A video is making the rounds showing how Vista SP1 has significantly improved Vista's immensely annoying User Account Control (UAC). But there appears to be less to the improvement than meets the eye --- hardly any changes were made to UAC in SP1, and it remains a very big Vista annoyance.
Stories by Preston Gralla
If you think that you always get what you pay for, the just-released beta of OpenOffice 3.0 should convince you otherwise. This free, open source software suite provides most of what anyone could want in an office suite, including a word processor, spreadsheet, presentation program, database, drawing tools, and math equation editor.
Last week a Microsoft exec revealed that Vista's User Account Control (UAC) scheme was designed from the ground up to keep people safe by constantly annoying them. Microsoft needs to learn that security through annoyance isn't the way to keep users safe --- or to keep them as customers.
The latest figures for share of the search market should convince Microsoft it's time to give up trying to buy Yahoo. Buying Yahoo won't help in the fight against Google -- it'll only weigh down Microsoft with a sinking company.
Mac users have long gloated that the Mac OS is safer than Windows. The gloating should stop: There's plenty of recent evidence that Vista is, in fact, a safer operating system than Mac OS X.
The US Justice Department seems to believe that if you tell a big enough lie, people will listen. Here's the latest: Attorney General Michael Mukasey claims that terrorists sell pirated software as a way to finance their operations, without presenting a shred of evidence for his case. He's doing it to push through a controversial piece of legislation that's bad for you.
Microsoft has taken plenty of heat in the Vista "junk PC" lawsuit. If the company is smart, it will take those criticisms to heart, and make sure it doesn't make the same mistakes when it launches Windows 7. Here's what I think that suit means for Windows 7.
Apple has made such a mess of its Safari 3.1 browser for Windows that Windows users should consider boycotting the browser, because of an underhanded way of distributing it, that according to CEO honcho John Lilly says "borders on malware."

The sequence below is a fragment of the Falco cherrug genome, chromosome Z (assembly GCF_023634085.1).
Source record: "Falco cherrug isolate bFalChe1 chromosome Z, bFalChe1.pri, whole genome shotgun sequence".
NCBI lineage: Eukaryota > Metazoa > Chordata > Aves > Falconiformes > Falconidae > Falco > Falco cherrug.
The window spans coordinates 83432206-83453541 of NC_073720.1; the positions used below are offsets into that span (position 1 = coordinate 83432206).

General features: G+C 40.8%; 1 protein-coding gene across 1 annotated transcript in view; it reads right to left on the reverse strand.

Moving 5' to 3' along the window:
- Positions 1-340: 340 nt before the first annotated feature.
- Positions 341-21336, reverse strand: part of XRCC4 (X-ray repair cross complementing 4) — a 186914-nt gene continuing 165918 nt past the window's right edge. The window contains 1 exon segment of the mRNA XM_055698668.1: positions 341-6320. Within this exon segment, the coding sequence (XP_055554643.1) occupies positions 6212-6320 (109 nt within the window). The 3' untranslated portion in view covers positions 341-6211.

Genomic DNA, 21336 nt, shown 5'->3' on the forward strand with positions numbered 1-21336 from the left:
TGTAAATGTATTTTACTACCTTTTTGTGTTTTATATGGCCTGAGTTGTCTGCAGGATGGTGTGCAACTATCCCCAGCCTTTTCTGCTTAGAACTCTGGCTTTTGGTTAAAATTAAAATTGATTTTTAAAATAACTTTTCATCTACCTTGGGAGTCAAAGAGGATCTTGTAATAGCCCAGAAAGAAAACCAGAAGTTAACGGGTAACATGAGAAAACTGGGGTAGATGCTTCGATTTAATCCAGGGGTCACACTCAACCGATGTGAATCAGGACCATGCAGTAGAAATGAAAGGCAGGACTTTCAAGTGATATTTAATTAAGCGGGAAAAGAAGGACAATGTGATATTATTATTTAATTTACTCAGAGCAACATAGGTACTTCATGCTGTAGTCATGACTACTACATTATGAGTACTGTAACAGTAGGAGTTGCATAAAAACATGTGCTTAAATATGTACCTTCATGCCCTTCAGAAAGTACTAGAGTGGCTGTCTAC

No matter what browser you use -- whether it be Internet Explorer, Firefox 2, or any other -- you need to switch to Firefox 3. The most recent beta shows off a browser that's the best yet for customized browsing, better downloading, and faster surfing. I've got five reasons why you should switch.
I've put the latest betas of Firefox 3 and IE8 to the test, and the results are clear: Firefox 3 is the superior browser. Its new features make browsing the Web easier, faster, safer, and easier to customize --- and the memory leak problem seems to have been fixed. IE8, on the other hand, offers some flashy new tools, but for everyday browsing, Firefox remains superior.
The just-released beta 4 version of Firefox 3 shows a browser short on flash and long on important, useful improvements that make browsing the Web easier, faster, safer, and simpler to customize. The primary interface has been somewhat modified to look more modern, but much more important are a host of less immediately obvious features that any serious Web surfer will welcome.
Internet Explorer 8 (IE8) Beta 1 for developers, released by Microsoft on March 6, offers some fascinating new capabilities. For example, it introduces two new features called Activities and WebSlices that extend the capabilities of the browser by interacting with other Web sites and services.
Got a small network, home network, medium-size network -- even an enterprise network -- and want to get the most out of it? Then I've got good news for you: 10 free pieces of software that can make your network easier to use, troubleshoot and maintain. These freebies will help everyone from networking pros to networking newbies and everyone in between.
PowerPoint users, your world has changed. The newest version, PowerPoint 2007, features the most thorough changes since the program's birth.
Microsoft held out the peace pipe to the Open Source community when the company announced that its offering free access to its most important APIs and formerly proprietary protocols, and will offer more support for open standards. Why has Microsoft seen the light? I have a one-word answer: Google.